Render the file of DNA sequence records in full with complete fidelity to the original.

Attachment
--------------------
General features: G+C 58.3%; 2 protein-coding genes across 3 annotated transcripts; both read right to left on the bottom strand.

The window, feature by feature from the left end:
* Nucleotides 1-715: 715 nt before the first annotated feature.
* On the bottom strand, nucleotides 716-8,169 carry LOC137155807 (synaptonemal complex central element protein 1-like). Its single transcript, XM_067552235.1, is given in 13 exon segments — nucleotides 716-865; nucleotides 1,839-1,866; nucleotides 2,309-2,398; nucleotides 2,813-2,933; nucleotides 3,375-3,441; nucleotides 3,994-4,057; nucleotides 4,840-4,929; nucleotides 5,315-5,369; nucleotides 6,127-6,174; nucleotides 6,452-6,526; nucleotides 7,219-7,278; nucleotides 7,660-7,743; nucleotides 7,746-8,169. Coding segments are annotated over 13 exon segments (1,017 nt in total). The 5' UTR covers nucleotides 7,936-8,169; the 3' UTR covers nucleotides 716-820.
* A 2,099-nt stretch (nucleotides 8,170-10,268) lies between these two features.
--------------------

General features: G+C 58.3%; 2 protein-coding genes across 3 annotated transcripts; both read right to left on the bottom strand.

The window, feature by feature from the left end:
* Nucleotides 1-715: 715 nt before the first annotated feature.
* On the bottom strand, nucleotides 716-8,169 carry LOC137155807 (synaptonemal complex central element protein 1-like). Its single transcript, XM_067552235.1, is given in 13 exon segments — nucleotides 716-865; nucleotides 1,839-1,866; nucleotides 2,309-2,398; nucleotides 2,813-2,933; nucleotides 3,375-3,441; nucleotides 3,994-4,057; nucleotides 4,840-4,929; nucleotides 5,315-5,369; nucleotides 6,127-6,174; nucleotides 6,452-6,526; nucleotides 7,219-7,278; nucleotides 7,660-7,743; nucleotides 7,746-8,169. Coding segments are annotated over 13 exon segments (1,017 nt in total). The 5' UTR covers nucleotides 7,936-8,169; the 3' UTR covers nucleotides 716-820.
* A 2,099-nt stretch (nucleotides 8,170-10,268) lies between these two features.